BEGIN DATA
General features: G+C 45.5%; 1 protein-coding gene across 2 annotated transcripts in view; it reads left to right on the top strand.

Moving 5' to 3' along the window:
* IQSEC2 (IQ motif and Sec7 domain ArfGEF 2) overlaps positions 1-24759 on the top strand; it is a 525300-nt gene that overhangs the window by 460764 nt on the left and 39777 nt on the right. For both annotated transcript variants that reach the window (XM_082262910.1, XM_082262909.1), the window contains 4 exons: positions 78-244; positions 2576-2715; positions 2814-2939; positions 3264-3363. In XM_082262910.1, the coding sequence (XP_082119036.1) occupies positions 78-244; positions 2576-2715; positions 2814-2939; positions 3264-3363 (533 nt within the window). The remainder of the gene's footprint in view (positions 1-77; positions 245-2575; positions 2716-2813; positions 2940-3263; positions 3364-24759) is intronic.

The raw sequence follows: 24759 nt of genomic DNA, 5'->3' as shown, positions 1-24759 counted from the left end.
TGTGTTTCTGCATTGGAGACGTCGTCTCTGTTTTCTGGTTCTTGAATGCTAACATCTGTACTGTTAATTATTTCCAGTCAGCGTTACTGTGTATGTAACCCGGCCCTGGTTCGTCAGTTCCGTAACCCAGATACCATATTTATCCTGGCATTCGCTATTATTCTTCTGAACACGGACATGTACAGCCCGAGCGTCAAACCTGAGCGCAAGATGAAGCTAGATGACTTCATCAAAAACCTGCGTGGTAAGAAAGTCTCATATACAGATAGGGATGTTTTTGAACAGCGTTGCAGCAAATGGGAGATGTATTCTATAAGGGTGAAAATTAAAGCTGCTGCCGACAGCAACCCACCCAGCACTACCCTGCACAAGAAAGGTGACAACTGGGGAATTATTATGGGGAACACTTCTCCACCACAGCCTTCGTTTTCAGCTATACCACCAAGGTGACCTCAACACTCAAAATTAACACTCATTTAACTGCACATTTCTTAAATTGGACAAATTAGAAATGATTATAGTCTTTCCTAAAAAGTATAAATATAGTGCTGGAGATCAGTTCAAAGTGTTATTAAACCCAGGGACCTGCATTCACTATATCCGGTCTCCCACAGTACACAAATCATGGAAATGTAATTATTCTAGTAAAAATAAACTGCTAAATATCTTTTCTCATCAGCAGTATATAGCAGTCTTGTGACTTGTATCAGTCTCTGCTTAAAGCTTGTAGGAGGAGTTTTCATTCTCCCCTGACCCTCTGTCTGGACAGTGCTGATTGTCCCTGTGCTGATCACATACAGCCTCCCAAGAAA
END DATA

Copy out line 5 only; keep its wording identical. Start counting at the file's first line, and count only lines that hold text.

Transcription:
TGTGTTTCTGCATTGGAGACGTCGTCTCTGTTTTCTGGTTCTTGAATGCTAACATCTGTACTGTTAATTATTTCCAGTCAGCGTTACTGTGTATGTAACCCGGCCCTGGTTCGTCAGTTCCGTAACCCAGATACCATATTTATCCTGGCATTCGCTATTATTCTTCTGAACACGGACATGTACAGCCCGAGCGTCAAACCTGAGCGCAAGATGAAGCTAGATGACTTCATCAAAAACCTGCGTGGTAAGAAAGTCTCATATACAGATAGGGATGTTTTTGAACAGCGTTGCAGCAAATGGGAGATGTATTCTATAAGGGTGAAAATTAAAGCTGCTGCCGACAGCAACCCACCCAGCACTACCCTGCACAAGAAAGGTGACAACTGGGGAATTATTATGGGGAACACTTCTCCACCACAGCCTTCGTTTTCAGCTATACCACCAAGGTGACCTCAACACTCAAAATTAACACTCATTTAACTGCACATTTCTTAAATTGGACAAATTAGAAATGATTATAGTCTTTCCTAAAAAGTATAAATATAGTGCTGGAGATCAGTTCAAAGTGTTATTAAACCCAGGGACCTGCATTCACTATATCCGGTCTCCCACAGTACACAAATCATGGAAATGTAATTATTCTAGTAAAAATAAACTGCTAAATATCTTTTCTCATCAGCAGTATATAGCAGTCTTGTGACTTGTATCAGTCTCTGCTTAAAGCTTGTAGGAGGAGTTTTCATTCTCCCCTGACCCTCTGTCTGGACAGTGCTGATTGTCCCTGTGCTGATCACATACAGCCTCCCAAGAAA